Tumbles and Reading

Winters in Colorado can be mild or not so mild.  Snow and ice are normal, usually welcomed as part of this beautiful world.  However, along with this joy of white landscapes comes shoveling.  Until that big one shows up with heavy wet snow measured in feet, I kinda enjoy shoveling the snow.  It’s one of those little accomplishments that helps us feel productive.  But on an occasion there is an oops.  I had an oops.  Slipped on the ice and took a not so acrobatic tumble.  After some brief moments of “what just happen isms”, got up and managed to make it inside.  Falling on the ice comes so swiftly that there is no chance to anticipate or dread; one second you’re just fine; and the next, flat on your back with many areas of pain.  And, the worse part, there is no one to blame except yourself.

Net result, I broke my arm.  Writers do not need broken arms.  Good news is that my arm movements are only restricted– did not need a cast.  With a little office re-engineering and a lower table for my keyboard, I’m typing again; just a little slower. 

Obviously this causes some complications with this blog and my progress on current book projects.  I am able to write, just much slower and with many, many rest breaks.  This will have impact on the blog, newsletter and other writing for about a month (I hope no longer than that).  But none of that will stop completely.

This week’s blog (and probably next) will be reprints from past blogs.  After that, my plan is to get back to my normal pattern.  Thanks for your patience.

Fewer Readers Reading Less

I grew up in a household where reading was honored.  This was mostly based on my father’s love of books.  There wasn’t a lot of family discussion about books, but it was obvious they were important.  My father’s bookcase was held in high regard and given a prime location in the living space.  Both of my parents grew up in households that did not have a lot of possessions.  Books would have been a luxury.  My father in particular was raised in very humble conditions.  As his own new family became more prosperous in post WWII America he purchased books and they became his treasures, a luxury he had never experienced as a child.  Coming from this background reading became a habit and a source of great pleasure for me.  Reading books was something I just did, it was natural.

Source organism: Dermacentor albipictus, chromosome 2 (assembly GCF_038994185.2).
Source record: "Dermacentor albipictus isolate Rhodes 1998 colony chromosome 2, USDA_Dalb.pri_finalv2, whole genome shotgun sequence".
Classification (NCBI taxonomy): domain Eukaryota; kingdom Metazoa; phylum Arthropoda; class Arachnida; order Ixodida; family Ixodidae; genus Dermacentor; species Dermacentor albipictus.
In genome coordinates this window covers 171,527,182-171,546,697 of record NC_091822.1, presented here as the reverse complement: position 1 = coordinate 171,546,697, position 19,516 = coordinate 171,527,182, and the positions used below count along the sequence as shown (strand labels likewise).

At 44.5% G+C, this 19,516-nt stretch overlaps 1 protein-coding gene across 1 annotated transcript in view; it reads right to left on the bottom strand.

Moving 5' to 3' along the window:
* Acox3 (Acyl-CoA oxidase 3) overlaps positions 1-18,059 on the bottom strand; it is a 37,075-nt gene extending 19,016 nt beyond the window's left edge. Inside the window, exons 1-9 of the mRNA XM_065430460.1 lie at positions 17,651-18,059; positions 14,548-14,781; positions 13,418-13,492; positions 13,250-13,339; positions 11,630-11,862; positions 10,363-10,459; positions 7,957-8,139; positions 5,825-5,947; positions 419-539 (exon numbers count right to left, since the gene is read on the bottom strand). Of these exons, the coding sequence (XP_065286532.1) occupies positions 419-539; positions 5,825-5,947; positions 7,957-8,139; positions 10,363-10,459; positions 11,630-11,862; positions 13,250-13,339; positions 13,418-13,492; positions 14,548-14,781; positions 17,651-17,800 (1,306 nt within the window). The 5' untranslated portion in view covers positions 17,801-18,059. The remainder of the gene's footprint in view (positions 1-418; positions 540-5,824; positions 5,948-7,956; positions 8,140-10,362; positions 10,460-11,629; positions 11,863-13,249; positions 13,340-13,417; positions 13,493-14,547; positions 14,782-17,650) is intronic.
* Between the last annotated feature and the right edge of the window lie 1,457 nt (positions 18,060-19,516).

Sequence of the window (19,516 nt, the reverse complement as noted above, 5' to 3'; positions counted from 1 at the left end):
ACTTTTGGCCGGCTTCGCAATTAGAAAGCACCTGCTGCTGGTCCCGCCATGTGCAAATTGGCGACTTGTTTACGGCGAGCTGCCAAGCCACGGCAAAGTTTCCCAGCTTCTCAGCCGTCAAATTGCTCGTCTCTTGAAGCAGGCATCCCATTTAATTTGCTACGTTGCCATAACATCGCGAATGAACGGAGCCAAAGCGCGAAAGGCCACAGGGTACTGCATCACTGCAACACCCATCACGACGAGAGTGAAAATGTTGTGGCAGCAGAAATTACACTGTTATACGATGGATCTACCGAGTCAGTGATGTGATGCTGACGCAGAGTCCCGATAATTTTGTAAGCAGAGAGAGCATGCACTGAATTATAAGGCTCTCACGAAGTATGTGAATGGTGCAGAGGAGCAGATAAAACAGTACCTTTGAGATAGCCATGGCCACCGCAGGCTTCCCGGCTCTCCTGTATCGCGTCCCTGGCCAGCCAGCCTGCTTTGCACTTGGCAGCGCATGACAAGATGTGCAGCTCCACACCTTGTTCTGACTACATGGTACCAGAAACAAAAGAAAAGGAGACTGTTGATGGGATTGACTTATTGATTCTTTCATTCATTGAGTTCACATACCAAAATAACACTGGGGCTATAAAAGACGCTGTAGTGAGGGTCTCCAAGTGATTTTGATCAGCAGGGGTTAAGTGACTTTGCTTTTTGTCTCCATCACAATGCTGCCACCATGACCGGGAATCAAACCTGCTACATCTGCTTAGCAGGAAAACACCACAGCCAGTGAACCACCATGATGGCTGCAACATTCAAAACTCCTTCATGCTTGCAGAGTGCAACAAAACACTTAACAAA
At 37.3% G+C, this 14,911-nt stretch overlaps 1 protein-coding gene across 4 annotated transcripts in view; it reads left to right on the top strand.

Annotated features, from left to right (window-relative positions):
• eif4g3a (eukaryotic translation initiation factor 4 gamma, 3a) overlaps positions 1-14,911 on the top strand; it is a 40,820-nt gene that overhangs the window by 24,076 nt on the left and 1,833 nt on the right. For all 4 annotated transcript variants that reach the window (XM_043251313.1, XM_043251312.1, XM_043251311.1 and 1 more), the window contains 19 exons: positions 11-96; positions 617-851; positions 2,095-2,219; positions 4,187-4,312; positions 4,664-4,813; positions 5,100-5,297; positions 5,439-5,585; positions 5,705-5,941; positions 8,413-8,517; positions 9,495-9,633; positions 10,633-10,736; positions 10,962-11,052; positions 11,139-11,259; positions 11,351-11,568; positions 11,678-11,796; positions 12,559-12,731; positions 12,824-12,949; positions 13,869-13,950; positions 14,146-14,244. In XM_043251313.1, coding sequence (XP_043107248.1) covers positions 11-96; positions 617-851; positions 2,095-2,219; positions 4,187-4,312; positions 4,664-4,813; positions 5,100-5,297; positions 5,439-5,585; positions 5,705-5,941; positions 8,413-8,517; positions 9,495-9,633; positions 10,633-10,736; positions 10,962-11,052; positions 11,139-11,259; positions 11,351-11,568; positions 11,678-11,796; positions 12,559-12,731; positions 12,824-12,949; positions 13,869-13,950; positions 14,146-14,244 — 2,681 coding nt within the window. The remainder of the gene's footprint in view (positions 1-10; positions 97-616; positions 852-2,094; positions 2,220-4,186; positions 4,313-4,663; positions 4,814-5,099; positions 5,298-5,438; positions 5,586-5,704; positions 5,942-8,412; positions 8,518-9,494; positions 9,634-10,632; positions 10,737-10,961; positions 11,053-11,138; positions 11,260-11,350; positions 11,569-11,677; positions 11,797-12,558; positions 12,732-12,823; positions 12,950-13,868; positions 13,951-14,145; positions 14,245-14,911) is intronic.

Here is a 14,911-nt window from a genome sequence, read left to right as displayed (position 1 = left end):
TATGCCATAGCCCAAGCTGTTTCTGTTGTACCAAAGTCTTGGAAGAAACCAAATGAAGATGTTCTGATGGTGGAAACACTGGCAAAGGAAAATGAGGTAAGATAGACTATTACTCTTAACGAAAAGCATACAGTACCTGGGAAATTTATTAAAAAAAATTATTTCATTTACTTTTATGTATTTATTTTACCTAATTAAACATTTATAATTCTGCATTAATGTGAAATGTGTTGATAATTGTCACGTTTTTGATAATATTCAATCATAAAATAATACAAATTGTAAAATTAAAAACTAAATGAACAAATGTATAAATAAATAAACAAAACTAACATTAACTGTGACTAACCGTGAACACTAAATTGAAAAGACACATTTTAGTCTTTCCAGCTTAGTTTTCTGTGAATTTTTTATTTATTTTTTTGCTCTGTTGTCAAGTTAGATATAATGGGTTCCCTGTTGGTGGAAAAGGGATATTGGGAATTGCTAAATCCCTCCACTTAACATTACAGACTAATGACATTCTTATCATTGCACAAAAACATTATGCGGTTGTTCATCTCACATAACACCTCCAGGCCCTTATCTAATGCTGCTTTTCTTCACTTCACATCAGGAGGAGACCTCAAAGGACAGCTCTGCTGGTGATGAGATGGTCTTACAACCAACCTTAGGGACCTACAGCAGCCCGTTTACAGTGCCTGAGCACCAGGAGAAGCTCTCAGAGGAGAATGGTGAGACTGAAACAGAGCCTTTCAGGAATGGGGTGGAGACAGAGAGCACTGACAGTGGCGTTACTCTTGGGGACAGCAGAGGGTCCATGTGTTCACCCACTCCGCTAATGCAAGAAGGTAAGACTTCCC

Taking an unscientific survey during Thanksgiving, it is apparent people are reading less and in many cases not at all.  I have read the stories about the decline in hours spent reading books and knew this was happening; but it is still kind of shocking to talk to relatives and realize the new normal is to not read; at all.  Not one book in years or maybe decades, I can’t imagine not reading.  Of course, I write books so I have lots of reasons to be shocked at this trend.

And it is a trend.  The decline in reading has been going on for a couple of decades.  Lots of factors but the most likely culprit is TV.  You would think the number of hours spent watching TV would have peeked somewhere in the past and leveled off, nope.  It is increasing.  People are watching more and more television.  Some of this, I’m sure, is due to the increased options being offered, streaming services and vast numbers of channels on cable.  With the average hours of daily TV watching increasing substantially in the last ten years; there is no time to read.

Reading, TV watching, smoking are all habits.  Once you stop some activity the habit goes away and usually something else fills that need.  TV apparently has filled the entertainment, information need of books.  Many people will think so what, entertainment and information from TV is just as good as books.  Maybe so; but most experts (whoever they are), say it is not the same.

In an article for The New Yorker, Caleb Crain observes: “In a culture of secondary orality, we may be less likely to spend time with ideas we disagree with,” (He) wrote. “I suspected that people might become less inclined to do fact checking on their own; forced to choose between conflicting stories, they would “fall back on hunches.”  Note– “secondary orality”—(is) a sociological term for a post-literate culture.

A post-literate culture–doesn’t that sound alarming?  To me it does.  Our brains function in certain ways and it matters how we get our information.  Reading seems to reinforce many good qualities about “thinking” that do not seem to transfer to such things as television watching.

I don’t have any answers to this trend of fewer readers reading less; but I do find it disturbing.  And not because of book sales.  I think it makes us less capable of deeper more complex thoughts.  I believe we lose the ability to digest nuances in all sorts of matters, from basic living circumstances, to politics to personal relationships.   I also believe we become more susceptible to misinformation; especially well-crafted propaganda.

Or maybe it is more simple than brain functions declining; it is that the love of books is disappearing.  It makes me sad.

Thanks for being a reader!

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Ted Clifton, award winning author, is currently writing in three mystery series—Pacheco & Chino Mystery series, the Muckraker Mystery series and the Vincent Malone series. Clifton’s focus is on strong character development with unusual backdrops. His books take place in Southwest settings with some of his stories happening in the 1960s, 1980s and current times. The settings are places Clifton has lived and knows well, giving great authenticity to his narratives. Clifton has received the IBPA Benjamin Franklin award and the CIPA EVVY award--twice. Today Clifton and his wife reside in Denver, Colorado, with frequent visits to one of their favorite destinations, Santa Fe, New Mexico.

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